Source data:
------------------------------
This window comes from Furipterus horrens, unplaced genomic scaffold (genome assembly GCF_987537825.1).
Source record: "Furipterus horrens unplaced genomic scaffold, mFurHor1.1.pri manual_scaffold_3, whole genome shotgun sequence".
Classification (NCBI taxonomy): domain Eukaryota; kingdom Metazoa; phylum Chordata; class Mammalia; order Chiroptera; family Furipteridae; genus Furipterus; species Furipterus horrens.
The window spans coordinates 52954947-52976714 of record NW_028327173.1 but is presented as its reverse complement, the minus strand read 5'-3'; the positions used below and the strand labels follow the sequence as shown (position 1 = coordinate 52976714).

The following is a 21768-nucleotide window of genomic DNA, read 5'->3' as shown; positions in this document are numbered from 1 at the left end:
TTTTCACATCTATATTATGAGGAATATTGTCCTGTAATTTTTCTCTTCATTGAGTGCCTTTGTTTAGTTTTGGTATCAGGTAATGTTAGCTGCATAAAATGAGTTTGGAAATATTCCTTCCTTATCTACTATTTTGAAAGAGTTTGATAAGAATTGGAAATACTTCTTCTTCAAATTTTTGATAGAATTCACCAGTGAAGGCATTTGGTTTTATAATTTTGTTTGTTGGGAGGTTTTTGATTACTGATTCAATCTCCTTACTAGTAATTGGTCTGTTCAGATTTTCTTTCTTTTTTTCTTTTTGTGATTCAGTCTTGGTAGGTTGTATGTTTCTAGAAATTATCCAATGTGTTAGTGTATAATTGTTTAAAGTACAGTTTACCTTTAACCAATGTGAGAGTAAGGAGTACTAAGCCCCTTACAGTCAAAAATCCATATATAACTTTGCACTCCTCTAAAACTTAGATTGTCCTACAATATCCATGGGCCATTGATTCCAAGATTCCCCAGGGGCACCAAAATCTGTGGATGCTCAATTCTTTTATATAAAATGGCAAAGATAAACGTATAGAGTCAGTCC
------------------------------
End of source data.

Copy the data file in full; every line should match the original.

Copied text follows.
This window comes from Furipterus horrens, unplaced genomic scaffold (genome assembly GCF_987537825.1).
Source record: "Furipterus horrens unplaced genomic scaffold, mFurHor1.1.pri manual_scaffold_3, whole genome shotgun sequence".
Classification (NCBI taxonomy): domain Eukaryota; kingdom Metazoa; phylum Chordata; class Mammalia; order Chiroptera; family Furipteridae; genus Furipterus; species Furipterus horrens.
The window spans coordinates 52954947-52976714 of record NW_028327173.1 but is presented as its reverse complement, the minus strand read 5'-3'; the positions used below and the strand labels follow the sequence as shown (position 1 = coordinate 52976714).

The following is a 21768-nucleotide window of genomic DNA, read 5'->3' as shown; positions in this document are numbered from 1 at the left end:
TTTTCACATCTATATTATGAGGAATATTGTCCTGTAATTTTTCTCTTCATTGAGTGCCTTTGTTTAGTTTTGGTATCAGGTAATGTTAGCTGCATAAAATGAGTTTGGAAATATTCCTTCCTTATCTACTATTTTGAAAGAGTTTGATAAGAATTGGAAATACTTCTTCTTCAAATTTTTGATAGAATTCACCAGTGAAGGCATTTGGTTTTATAATTTTGTTTGTTGGGAGGTTTTTGATTACTGATTCAATCTCCTTACTAGTAATTGGTCTGTTCAGATTTTCTTTCTTTTTTTCTTTTTGTGATTCAGTCTTGGTAGGTTGTATGTTTCTAGAAATTATCCAATGTGTTAGTGTATAATTGTTTAAAGTACAGTTTACCTTTAACCAATGTGAGAGTAAGGAGTACTAAGCCCCTTACAGTCAAAAATCCATATATAACTTTGCACTCCTCTAAAACTTAGATTGTCCTACAATATCCATGGGCCATTGATTCCAAGATTCCCCAGGGGCACCAAAATCTGTGGATGCTCAATTCTTTTATATAAAATGGCAAAGATAAACGTATAGAGTCAGTCC